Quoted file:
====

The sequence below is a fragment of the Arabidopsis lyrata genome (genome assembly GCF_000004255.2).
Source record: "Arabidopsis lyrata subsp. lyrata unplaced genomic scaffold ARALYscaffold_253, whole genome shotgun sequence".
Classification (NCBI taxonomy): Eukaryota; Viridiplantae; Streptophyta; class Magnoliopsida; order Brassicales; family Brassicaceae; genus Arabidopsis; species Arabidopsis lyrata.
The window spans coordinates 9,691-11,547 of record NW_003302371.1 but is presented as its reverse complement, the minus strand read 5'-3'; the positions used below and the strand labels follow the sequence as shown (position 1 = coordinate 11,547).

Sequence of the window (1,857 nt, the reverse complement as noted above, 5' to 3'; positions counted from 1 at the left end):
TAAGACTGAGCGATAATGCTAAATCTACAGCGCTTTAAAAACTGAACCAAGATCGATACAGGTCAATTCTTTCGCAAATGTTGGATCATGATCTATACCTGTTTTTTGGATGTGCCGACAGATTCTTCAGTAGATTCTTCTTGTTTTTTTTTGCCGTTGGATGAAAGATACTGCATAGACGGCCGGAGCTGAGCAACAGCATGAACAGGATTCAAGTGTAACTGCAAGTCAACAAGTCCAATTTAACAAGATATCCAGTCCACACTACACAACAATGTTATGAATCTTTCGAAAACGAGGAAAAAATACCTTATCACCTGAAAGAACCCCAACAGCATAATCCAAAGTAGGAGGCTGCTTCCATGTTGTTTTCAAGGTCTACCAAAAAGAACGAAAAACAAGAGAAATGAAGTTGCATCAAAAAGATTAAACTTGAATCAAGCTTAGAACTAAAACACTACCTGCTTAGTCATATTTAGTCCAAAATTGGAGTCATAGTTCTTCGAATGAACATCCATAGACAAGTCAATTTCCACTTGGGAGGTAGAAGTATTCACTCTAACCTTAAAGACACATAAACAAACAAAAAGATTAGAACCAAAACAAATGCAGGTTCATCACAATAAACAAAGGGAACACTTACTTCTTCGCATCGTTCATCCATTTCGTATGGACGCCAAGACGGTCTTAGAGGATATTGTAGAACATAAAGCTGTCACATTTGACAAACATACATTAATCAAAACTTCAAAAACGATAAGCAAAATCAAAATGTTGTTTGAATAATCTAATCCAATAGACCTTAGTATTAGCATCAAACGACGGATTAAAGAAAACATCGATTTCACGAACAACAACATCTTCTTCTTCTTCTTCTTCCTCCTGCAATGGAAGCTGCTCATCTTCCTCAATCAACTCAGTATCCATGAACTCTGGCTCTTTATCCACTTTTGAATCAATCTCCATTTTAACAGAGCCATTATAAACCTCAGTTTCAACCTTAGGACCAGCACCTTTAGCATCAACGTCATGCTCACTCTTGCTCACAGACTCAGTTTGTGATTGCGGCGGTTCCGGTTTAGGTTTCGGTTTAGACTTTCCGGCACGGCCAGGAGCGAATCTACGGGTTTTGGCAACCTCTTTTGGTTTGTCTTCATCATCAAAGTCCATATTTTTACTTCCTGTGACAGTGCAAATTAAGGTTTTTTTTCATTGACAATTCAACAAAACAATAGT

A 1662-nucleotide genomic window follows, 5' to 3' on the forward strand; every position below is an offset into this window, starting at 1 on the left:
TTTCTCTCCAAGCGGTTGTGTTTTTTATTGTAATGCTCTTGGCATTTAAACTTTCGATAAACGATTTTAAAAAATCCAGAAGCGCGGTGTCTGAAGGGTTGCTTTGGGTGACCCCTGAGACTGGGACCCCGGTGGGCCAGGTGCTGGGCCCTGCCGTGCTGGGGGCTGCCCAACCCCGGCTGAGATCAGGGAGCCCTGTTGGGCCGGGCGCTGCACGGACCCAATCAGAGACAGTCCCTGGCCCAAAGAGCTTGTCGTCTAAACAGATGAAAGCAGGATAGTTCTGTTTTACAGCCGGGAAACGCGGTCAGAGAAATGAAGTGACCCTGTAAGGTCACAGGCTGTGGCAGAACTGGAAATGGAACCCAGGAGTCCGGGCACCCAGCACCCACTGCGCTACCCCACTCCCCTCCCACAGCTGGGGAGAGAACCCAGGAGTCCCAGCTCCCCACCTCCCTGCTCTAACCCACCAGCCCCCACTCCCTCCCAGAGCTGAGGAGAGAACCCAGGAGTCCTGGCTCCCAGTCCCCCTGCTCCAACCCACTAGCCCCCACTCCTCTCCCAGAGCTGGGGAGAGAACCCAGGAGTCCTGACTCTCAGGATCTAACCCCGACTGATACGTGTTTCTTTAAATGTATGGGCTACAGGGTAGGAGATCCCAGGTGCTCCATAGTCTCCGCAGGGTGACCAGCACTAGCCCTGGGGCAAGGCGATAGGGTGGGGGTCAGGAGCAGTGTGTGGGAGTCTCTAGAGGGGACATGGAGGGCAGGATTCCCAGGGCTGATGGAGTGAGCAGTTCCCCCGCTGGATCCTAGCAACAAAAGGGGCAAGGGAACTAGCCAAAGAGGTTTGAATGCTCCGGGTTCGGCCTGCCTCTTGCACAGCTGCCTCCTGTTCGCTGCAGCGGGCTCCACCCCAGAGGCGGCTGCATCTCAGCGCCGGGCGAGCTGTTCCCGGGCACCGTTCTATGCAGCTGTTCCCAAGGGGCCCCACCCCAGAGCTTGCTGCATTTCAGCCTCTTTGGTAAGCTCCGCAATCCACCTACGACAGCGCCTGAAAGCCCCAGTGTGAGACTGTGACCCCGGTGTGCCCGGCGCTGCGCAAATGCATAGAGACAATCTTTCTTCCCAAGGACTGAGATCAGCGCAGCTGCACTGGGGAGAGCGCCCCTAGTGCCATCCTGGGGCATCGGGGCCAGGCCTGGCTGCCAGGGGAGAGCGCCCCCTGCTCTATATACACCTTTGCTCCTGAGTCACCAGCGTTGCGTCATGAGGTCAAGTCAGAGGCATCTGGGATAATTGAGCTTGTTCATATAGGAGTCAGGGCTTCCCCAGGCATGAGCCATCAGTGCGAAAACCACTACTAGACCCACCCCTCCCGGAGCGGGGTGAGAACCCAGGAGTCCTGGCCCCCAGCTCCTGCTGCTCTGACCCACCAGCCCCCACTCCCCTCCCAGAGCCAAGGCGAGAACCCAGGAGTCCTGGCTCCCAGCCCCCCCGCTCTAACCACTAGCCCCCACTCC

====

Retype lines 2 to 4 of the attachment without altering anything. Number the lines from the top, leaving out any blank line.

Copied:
Source record: "Arabidopsis lyrata subsp. lyrata unplaced genomic scaffold ARALYscaffold_253, whole genome shotgun sequence".
Classification (NCBI taxonomy): Eukaryota; Viridiplantae; Streptophyta; class Magnoliopsida; order Brassicales; family Brassicaceae; genus Arabidopsis; species Arabidopsis lyrata.
The window spans coordinates 9,691-11,547 of record NW_003302371.1 but is presented as its reverse complement, the minus strand read 5'-3'; the positions used below and the strand labels follow the sequence as shown (position 1 = coordinate 11,547).